Some parents choose to set up monthly payments into the account so it grows over time, with anyone – including grandparents and friends – able to contribute to the account (as long as the amount paid in doesn’t go over the ISA allowance limit). As the child can only access the money when they turn 18, it can be great for parents who want to build a secure nest egg for them to have when they’re older.

However, if you want to be able to take money out in an emergency – or control what your child spends it on – then this may not be the savings account for you.

Best Junior ISA - Wealthify

Best Junior ISA for the fourth year running at the Personal Finance Awards

Wealthify was voted winner for 22/23

Winner of Best Junior ISA


Find out more

What are the different types of ISAs?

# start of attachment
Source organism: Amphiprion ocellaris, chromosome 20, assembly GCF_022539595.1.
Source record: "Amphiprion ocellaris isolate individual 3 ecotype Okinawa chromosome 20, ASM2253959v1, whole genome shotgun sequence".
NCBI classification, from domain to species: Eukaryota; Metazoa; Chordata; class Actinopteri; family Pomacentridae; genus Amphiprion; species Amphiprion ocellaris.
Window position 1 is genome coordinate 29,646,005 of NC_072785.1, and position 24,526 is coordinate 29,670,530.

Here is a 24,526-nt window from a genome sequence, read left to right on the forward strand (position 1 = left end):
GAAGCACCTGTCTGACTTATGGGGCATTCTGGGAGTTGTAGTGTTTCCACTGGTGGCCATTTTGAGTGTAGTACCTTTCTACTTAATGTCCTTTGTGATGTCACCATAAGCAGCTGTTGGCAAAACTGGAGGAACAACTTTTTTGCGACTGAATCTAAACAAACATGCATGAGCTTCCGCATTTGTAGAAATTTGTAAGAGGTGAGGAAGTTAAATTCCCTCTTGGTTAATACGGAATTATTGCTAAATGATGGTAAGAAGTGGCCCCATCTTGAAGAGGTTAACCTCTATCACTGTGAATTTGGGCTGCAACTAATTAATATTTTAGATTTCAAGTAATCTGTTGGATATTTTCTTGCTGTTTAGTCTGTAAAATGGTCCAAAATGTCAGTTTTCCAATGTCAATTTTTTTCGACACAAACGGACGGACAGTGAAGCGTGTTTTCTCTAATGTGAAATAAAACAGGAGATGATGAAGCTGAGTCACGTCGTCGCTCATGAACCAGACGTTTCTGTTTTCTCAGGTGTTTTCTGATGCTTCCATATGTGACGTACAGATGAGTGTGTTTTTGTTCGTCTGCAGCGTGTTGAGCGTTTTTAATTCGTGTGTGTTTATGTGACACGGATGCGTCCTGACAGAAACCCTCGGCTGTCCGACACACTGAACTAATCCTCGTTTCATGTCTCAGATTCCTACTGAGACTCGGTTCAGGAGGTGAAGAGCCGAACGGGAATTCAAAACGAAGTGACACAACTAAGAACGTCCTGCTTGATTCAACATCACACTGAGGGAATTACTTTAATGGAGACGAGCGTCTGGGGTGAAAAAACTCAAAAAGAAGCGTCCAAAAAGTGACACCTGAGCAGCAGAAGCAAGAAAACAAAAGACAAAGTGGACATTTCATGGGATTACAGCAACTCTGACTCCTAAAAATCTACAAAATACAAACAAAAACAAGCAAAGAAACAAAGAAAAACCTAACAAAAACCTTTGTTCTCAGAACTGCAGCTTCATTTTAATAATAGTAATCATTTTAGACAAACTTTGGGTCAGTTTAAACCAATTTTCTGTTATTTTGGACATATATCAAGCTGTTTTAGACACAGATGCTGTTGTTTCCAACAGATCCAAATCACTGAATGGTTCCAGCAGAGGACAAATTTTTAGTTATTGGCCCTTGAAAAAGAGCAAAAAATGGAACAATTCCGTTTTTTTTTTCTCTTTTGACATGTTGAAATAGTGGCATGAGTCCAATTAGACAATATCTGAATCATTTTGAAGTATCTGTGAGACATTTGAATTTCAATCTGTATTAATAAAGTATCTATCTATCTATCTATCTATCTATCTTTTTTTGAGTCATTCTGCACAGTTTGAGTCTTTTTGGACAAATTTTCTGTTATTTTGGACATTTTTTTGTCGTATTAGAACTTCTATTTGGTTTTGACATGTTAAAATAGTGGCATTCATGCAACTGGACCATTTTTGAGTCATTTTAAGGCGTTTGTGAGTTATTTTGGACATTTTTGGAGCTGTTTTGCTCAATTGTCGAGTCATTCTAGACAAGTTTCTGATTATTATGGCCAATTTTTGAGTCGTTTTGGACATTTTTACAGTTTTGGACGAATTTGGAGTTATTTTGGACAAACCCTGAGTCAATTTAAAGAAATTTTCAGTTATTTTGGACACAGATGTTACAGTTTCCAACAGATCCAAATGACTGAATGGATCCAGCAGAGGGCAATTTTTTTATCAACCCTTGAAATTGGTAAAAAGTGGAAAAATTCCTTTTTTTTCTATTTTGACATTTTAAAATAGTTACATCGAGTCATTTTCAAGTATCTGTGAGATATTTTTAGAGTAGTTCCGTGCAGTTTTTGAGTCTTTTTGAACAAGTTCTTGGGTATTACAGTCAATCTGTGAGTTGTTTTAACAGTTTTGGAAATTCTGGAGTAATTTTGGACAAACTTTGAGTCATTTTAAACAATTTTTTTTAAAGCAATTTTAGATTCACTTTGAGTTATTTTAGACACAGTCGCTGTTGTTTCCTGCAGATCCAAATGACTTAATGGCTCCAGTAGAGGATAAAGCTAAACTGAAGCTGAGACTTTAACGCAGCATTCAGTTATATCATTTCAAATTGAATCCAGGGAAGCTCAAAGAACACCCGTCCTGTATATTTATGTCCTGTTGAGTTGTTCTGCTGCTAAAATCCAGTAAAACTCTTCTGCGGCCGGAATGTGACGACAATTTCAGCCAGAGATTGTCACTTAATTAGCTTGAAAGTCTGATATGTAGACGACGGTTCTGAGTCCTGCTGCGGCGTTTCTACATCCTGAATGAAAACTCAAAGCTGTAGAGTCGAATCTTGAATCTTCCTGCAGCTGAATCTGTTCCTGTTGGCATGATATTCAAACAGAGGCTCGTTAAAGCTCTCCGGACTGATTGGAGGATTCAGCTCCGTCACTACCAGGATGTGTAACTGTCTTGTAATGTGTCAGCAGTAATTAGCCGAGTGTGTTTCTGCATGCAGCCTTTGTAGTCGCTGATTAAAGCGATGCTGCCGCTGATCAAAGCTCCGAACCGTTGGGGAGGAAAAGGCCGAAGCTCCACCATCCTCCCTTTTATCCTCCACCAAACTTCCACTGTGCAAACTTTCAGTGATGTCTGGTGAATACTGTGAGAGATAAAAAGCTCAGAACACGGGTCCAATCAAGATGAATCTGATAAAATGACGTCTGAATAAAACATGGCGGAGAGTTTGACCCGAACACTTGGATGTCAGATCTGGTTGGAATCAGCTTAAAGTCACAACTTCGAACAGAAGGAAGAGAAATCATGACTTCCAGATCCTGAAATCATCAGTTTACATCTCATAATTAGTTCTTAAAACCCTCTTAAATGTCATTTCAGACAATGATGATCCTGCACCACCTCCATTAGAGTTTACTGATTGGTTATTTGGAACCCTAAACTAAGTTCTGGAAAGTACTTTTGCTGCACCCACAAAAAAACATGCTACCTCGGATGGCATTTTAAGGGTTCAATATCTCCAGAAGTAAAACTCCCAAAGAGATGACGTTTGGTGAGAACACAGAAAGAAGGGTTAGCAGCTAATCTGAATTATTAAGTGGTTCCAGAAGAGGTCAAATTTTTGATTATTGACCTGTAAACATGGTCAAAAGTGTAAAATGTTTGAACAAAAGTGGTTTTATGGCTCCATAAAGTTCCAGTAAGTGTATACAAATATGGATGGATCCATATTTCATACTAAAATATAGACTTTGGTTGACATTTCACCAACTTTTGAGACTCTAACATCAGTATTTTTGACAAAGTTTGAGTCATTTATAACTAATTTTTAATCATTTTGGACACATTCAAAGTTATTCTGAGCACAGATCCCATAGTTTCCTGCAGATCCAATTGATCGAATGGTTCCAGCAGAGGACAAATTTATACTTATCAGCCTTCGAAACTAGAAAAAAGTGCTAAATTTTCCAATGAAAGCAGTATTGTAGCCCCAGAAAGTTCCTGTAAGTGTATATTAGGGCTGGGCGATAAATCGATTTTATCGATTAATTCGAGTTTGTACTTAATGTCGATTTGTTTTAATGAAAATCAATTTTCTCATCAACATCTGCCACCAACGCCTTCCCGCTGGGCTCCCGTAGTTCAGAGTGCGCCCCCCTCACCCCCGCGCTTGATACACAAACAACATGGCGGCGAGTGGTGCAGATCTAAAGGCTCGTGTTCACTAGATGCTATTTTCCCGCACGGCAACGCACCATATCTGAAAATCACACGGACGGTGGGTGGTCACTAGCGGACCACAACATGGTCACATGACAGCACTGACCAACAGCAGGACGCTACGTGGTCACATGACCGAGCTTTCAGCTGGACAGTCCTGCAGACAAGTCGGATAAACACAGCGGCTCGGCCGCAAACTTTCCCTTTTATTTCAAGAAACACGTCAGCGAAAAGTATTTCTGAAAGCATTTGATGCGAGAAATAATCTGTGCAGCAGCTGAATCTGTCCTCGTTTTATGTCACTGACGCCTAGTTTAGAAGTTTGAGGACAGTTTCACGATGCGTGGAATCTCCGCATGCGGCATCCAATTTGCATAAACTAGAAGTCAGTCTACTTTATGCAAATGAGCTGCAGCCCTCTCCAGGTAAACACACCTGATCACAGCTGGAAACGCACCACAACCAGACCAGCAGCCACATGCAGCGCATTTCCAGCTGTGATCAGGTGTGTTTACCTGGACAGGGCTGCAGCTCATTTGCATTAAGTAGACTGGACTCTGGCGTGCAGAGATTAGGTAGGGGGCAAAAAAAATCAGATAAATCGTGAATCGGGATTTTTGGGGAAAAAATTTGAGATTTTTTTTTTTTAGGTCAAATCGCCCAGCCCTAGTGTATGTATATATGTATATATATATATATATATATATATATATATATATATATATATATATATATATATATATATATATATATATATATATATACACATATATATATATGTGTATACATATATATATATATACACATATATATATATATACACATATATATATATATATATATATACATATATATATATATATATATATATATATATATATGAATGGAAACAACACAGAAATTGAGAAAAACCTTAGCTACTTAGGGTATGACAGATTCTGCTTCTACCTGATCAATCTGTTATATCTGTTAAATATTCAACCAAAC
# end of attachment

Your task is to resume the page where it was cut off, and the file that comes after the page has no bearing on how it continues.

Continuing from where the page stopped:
“We currently save £200 a month for both our children. We put £150 into premium bonds and £50 into a junior S&S ISA. I didn't want them to have access to it all automatically when they were older and I also wanted to be able to access the money myself if we really had to (only in a real emergency) which is why we chose premium bonds. They do quite often win £25. They will have access to the ISA when they're older which is why we currently put a smaller amount into it.” confusedlots

There are two different types of Junior ISAs to choose from for your children: a Junior Cash ISA or a Junior Stocks and Shares ISA.

Junior Cash ISA

This is similar to a bank or building society savings account, in that your child will get everything you’ve saved back (and a bit more from interest). Unlike a traditional savings account though, neither you nor your child will pay any tax on the savings, with the money locked away until your child turns 18.